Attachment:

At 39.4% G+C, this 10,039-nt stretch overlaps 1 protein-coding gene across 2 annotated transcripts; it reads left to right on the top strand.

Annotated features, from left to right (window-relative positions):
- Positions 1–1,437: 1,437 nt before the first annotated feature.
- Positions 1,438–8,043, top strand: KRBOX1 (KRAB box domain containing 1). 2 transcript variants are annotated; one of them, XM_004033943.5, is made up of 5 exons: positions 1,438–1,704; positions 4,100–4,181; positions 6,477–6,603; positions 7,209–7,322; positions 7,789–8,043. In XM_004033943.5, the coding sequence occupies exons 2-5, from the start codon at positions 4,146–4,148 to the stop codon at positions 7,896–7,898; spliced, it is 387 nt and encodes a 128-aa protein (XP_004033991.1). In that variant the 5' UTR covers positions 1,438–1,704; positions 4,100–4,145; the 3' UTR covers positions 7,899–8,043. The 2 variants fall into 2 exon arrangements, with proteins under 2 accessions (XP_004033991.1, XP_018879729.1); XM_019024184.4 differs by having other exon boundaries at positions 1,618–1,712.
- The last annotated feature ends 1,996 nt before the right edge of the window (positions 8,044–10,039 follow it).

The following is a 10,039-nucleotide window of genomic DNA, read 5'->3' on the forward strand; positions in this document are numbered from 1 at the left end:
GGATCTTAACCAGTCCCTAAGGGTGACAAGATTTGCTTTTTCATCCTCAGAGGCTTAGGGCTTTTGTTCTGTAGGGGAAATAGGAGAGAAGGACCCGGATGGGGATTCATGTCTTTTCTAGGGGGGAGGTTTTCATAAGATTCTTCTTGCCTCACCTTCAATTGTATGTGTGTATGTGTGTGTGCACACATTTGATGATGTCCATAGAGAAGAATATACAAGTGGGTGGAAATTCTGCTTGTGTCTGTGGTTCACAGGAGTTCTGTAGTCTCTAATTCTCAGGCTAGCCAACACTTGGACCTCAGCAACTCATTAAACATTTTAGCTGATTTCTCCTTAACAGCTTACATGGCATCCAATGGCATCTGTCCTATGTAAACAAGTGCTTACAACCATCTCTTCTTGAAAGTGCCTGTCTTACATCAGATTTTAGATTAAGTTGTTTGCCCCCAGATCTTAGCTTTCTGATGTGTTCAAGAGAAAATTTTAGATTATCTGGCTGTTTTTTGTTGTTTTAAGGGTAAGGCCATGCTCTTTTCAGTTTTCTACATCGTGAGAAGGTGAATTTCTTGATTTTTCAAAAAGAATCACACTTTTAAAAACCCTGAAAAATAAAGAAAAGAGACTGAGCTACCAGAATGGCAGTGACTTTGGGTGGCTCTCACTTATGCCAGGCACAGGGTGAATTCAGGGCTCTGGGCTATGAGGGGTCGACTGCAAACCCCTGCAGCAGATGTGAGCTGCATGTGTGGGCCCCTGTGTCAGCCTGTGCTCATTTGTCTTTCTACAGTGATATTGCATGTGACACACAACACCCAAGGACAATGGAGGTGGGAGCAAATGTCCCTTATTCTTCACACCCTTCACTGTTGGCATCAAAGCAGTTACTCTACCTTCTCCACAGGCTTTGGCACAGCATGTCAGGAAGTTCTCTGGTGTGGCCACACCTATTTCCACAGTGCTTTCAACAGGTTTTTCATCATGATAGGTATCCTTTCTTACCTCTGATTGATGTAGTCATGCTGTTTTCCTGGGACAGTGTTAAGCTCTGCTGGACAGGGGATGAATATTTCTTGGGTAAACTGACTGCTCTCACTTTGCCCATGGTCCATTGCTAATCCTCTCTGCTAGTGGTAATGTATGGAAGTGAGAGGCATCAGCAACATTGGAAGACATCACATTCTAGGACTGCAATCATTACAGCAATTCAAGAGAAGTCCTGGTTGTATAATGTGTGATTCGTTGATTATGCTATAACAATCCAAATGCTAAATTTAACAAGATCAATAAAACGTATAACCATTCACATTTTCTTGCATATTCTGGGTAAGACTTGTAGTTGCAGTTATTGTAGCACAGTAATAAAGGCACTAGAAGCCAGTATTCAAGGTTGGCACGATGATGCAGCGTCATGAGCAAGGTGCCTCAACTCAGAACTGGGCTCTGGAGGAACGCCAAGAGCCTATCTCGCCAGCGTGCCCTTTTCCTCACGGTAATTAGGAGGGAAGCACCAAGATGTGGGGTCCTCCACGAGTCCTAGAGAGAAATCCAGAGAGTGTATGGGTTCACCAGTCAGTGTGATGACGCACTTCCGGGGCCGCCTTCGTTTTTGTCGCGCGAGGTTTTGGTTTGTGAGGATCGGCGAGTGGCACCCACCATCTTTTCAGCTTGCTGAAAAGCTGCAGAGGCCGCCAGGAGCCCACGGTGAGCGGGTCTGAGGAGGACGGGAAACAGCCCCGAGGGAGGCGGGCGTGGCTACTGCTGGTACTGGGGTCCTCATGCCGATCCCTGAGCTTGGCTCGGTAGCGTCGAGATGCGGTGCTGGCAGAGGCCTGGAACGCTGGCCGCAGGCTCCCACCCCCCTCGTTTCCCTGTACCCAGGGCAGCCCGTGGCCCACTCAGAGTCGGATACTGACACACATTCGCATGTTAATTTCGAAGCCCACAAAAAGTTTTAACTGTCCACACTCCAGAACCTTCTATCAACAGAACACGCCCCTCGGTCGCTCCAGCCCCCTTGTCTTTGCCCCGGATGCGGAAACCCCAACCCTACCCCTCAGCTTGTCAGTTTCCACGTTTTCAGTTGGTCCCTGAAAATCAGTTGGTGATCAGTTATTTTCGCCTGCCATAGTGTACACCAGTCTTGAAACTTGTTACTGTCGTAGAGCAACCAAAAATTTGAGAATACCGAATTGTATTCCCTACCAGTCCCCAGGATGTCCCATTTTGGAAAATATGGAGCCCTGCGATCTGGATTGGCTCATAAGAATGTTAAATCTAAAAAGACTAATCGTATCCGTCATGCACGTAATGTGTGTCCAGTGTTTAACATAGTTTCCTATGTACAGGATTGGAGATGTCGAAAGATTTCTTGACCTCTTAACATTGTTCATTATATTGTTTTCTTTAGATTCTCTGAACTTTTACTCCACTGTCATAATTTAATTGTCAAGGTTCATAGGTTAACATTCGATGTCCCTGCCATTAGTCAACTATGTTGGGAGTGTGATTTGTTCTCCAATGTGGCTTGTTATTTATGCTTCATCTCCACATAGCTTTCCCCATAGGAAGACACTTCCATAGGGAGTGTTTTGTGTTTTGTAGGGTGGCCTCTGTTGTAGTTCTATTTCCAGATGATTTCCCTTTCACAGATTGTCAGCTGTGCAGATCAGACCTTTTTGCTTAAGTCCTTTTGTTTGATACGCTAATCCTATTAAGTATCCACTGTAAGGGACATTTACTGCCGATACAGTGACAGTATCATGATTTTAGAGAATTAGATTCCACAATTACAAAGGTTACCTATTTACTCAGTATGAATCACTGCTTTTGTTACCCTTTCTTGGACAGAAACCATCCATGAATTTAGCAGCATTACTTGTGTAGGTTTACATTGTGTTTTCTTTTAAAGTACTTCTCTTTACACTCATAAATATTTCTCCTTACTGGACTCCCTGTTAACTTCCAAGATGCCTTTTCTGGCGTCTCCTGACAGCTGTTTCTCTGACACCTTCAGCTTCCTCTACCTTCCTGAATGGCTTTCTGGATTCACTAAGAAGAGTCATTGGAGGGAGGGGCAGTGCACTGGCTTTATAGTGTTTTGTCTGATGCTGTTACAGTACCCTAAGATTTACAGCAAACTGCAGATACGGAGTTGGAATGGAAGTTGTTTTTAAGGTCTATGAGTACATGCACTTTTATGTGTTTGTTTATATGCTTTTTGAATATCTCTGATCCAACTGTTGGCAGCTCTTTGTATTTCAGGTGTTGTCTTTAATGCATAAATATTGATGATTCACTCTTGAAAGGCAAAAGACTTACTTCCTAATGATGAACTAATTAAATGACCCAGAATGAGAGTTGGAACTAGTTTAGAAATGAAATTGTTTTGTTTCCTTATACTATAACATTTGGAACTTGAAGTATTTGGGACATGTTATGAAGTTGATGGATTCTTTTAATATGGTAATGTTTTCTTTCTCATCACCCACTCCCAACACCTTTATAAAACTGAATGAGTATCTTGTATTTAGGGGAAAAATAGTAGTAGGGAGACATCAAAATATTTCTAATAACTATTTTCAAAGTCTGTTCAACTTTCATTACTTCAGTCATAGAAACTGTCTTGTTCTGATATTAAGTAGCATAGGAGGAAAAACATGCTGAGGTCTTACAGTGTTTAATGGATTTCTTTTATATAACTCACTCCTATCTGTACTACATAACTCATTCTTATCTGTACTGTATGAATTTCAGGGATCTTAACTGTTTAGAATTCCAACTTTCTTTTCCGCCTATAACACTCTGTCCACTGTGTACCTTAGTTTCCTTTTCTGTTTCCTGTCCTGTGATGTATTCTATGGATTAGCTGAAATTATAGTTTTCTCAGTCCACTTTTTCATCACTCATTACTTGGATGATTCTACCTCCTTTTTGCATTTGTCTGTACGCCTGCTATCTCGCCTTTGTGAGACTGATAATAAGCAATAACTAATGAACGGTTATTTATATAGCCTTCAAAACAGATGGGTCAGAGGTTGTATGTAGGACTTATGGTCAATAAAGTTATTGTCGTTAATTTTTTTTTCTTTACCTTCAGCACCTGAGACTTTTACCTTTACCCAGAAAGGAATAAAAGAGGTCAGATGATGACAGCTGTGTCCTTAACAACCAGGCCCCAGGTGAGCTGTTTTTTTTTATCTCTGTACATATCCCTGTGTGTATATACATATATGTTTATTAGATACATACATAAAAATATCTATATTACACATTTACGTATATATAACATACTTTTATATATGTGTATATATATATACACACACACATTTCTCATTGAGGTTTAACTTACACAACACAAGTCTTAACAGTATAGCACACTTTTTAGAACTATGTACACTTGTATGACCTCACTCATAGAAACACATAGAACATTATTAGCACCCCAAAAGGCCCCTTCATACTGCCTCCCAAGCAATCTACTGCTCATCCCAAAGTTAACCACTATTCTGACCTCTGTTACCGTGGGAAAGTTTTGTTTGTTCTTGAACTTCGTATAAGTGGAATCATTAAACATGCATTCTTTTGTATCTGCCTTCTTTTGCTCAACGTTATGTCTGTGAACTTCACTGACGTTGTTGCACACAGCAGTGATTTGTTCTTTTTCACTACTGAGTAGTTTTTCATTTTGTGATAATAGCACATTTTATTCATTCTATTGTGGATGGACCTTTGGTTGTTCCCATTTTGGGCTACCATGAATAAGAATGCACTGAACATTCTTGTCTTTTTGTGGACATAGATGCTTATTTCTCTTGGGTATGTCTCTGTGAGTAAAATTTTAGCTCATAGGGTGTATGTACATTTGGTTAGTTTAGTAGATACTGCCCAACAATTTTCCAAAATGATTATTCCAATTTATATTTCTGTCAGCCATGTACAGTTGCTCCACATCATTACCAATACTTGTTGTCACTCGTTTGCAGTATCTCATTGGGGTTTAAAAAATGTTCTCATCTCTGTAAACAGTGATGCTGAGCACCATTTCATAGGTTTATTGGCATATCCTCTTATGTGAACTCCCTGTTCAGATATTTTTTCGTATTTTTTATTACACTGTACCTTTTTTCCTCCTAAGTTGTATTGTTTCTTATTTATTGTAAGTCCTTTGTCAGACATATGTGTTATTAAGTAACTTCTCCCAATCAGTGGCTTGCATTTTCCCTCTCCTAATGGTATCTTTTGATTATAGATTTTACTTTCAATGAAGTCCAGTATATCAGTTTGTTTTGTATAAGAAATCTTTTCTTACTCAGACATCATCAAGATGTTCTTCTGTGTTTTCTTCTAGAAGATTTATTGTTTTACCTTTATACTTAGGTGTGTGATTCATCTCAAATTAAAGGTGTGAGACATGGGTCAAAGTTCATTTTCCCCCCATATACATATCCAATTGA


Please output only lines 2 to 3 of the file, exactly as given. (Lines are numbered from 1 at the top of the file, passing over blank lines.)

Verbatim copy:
Annotated features, from left to right (window-relative positions):
- Positions 1–1,437: 1,437 nt before the first annotated feature.